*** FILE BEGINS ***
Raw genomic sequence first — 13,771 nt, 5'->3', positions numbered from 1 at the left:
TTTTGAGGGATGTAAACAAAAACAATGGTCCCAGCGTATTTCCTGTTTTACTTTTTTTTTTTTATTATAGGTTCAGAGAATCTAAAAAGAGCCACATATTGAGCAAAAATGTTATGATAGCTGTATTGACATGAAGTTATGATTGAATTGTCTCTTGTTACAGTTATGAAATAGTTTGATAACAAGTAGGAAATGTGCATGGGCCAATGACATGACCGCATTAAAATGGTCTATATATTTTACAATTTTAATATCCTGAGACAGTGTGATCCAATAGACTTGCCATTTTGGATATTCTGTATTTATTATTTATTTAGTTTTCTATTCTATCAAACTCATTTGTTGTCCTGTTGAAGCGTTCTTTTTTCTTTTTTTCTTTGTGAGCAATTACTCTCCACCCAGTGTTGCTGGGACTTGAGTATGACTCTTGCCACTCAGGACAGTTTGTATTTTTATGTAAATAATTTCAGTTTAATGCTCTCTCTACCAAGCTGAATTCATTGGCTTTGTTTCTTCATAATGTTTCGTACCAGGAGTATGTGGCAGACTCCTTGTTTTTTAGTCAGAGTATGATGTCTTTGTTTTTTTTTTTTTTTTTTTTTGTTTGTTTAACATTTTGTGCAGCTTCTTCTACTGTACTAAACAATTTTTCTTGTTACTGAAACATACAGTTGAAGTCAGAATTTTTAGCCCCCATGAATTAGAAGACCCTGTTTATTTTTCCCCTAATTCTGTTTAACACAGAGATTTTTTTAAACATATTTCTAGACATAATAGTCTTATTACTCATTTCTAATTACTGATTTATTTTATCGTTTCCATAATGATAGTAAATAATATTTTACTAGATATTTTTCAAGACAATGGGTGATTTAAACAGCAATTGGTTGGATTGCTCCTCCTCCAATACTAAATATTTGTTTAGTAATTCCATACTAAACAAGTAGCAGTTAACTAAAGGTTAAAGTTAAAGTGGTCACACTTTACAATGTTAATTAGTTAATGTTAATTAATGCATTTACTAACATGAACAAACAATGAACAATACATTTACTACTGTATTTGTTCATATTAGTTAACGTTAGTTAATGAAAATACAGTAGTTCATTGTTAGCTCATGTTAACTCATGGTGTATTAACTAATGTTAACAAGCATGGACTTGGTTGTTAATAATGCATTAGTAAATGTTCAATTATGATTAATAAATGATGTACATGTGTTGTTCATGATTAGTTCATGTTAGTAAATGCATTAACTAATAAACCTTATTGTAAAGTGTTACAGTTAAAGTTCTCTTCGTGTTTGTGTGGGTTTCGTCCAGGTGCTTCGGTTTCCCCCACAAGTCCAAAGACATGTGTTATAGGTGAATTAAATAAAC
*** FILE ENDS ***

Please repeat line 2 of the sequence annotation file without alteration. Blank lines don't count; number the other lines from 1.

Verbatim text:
TTTTGAGGGATGTAAACAAAAACAATGGTCCCAGCGTATTTCCTGTTTTACTTTTTTTTTTTTATTATAGGTTCAGAGAATCTAAAAAGAGCCACATATTGAGCAAAAATGTTATGATAGCTGTATTGACATGAAGTTATGATTGAATTGTCTCTTGTTACAGTTATGAAATAGTTTGATAACAAGTAGGAAATGTGCATGGGCCAATGACATGACCGCATTAAAATGGTCTATATATTTTACAATTTTAATATCCTGAGACAGTGTGATCCAATAGACTTGCCATTTTGGATATTCTGTATTTATTATTTATTTAGTTTTCTATTCTATCAAACTCATTTGTTGTCCTGTTGAAGCGTTCTTTTTTCTTTTTTTCTTTGTGAGCAATTACTCTCCACCCAGTGTTGCTGGGACTTGAGTATGACTCTTGCCACTCAGGACAGTTTGTATTTTTATGTAAATAATTTCAGTTTAATGCTCTCTCTACCAAGCTGAATTCATTGGCTTTGTTTCTTCATAATGTTTCGTACCAGGAGTATGTGGCAGACTCCTTGTTTTTTAGTCAGAGTATGATGTCTTTGTTTTTTTTTTTTTTTTTTTTTGTTTGTTTAACATTTTGTGCAGCTTCTTCTACTGTACTAAACAATTTTTCTTGTTACTGAAACATACAGTTGAAGTCAGAATTTTTAGCCCCCATGAATTAGAAGACCCTGTTTATTTTTCCCCTAATTCTGTTTAACACAGAGATTTTTTTAAACATATTTCTAGACATAATAGTCTTATTACTCATTTCTAATTACTGATTTATTTTATCGTTTCCATAATGATAGTAAATAATATTTTACTAGATATTTTTCAAGACAATGGGTGATTTAAACAGCAATTGGTTGGATTGCTCCTCCTCCAATACTAAATATTTGTTTAGTAATTCCATACTAAACAAGTAGCAGTTAACTAAAGGTTAAAGTTAAAGTGGTCACACTTTACAATGTTAATTAGTTAATGTTAATTAATGCATTTACTAACATGAACAAACAATGAACAATACATTTACTACTGTATTTGTTCATATTAGTTAACGTTAGTTAATGAAAATACAGTAGTTCATTGTTAGCTCATGTTAACTCATGGTGTATTAACTAATGTTAACAAGCATGGACTTGGTTGTTAATAATGCATTAGTAAATGTTCAATTATGATTAATAAATGATGTACATGTGTTGTTCATGATTAGTTCATGTTAGTAAATGCATTAACTAATAAACCTTATTGTAAAGTGTTACAGTTAAAGTTCTCTTCGTGTTTGTGTGGGTTTCGTCCAGGTGCTTCGGTTTCCCCCACAAGTCCAAAGACATGTGTTATAGGTGAATTAAATAAAC